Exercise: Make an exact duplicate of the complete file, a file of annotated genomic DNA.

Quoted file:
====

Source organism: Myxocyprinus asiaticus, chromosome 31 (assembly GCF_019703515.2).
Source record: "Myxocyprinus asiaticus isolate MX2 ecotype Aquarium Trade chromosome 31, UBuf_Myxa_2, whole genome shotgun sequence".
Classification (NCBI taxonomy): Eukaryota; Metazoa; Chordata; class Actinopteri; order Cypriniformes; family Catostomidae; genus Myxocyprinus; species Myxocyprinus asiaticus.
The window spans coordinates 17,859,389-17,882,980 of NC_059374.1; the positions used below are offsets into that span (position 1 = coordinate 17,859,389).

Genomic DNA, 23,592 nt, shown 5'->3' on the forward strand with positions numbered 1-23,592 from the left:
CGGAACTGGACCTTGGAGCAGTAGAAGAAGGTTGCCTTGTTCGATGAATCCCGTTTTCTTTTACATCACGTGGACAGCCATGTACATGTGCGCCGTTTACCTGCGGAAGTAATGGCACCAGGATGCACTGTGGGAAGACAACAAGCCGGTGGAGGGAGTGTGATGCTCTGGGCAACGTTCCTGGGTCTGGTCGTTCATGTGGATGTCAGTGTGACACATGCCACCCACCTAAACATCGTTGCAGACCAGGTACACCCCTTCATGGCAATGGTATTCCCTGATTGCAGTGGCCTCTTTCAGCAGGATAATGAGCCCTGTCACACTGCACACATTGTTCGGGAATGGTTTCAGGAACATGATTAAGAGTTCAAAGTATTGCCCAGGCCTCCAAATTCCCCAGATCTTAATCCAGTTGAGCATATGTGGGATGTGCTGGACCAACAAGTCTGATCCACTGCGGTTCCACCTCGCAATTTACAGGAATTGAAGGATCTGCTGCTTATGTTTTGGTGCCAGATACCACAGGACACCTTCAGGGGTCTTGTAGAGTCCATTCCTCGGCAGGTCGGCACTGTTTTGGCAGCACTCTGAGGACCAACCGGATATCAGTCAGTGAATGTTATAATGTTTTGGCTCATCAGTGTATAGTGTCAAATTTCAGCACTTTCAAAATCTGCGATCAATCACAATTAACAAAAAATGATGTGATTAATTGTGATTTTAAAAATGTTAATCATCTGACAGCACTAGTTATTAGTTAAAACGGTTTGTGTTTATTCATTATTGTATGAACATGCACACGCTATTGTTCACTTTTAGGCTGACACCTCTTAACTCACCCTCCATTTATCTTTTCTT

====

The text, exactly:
Source organism: Myxocyprinus asiaticus, chromosome 31 (assembly GCF_019703515.2).
Source record: "Myxocyprinus asiaticus isolate MX2 ecotype Aquarium Trade chromosome 31, UBuf_Myxa_2, whole genome shotgun sequence".
Classification (NCBI taxonomy): Eukaryota; Metazoa; Chordata; class Actinopteri; order Cypriniformes; family Catostomidae; genus Myxocyprinus; species Myxocyprinus asiaticus.
The window spans coordinates 17,859,389-17,882,980 of NC_059374.1; the positions used below are offsets into that span (position 1 = coordinate 17,859,389).

Genomic DNA, 23,592 nt, shown 5'->3' on the forward strand with positions numbered 1-23,592 from the left:
CGGAACTGGACCTTGGAGCAGTAGAAGAAGGTTGCCTTGTTCGATGAATCCCGTTTTCTTTTACATCACGTGGACAGCCATGTACATGTGCGCCGTTTACCTGCGGAAGTAATGGCACCAGGATGCACTGTGGGAAGACAACAAGCCGGTGGAGGGAGTGTGATGCTCTGGGCAACGTTCCTGGGTCTGGTCGTTCATGTGGATGTCAGTGTGACACATGCCACCCACCTAAACATCGTTGCAGACCAGGTACACCCCTTCATGGCAATGGTATTCCCTGATTGCAGTGGCCTCTTTCAGCAGGATAATGAGCCCTGTCACACTGCACACATTGTTCGGGAATGGTTTCAGGAACATGATTAAGAGTTCAAAGTATTGCCCAGGCCTCCAAATTCCCCAGATCTTAATCCAGTTGAGCATATGTGGGATGTGCTGGACCAACAAGTCTGATCCACTGCGGTTCCACCTCGCAATTTACAGGAATTGAAGGATCTGCTGCTTATGTTTTGGTGCCAGATACCACAGGACACCTTCAGGGGTCTTGTAGAGTCCATTCCTCGGCAGGTCGGCACTGTTTTGGCAGCACTCTGAGGACCAACCGGATATCAGTCAGTGAATGTTATAATGTTTTGGCTCATCAGTGTATAGTGTCAAATTTCAGCACTTTCAAAATCTGCGATCAATCACAATTAACAAAAAATGATGTGATTAATTGTGATTTTAAAAATGTTAATCATCTGACAGCACTAGTTATTAGTTAAAACGGTTTGTGTTTATTCATTATTGTATGAACATGCACACGCTATTGTTCACTTTTAGGCTGACACCTCTTAACTCACCCTCCATTTATCTTTTCTT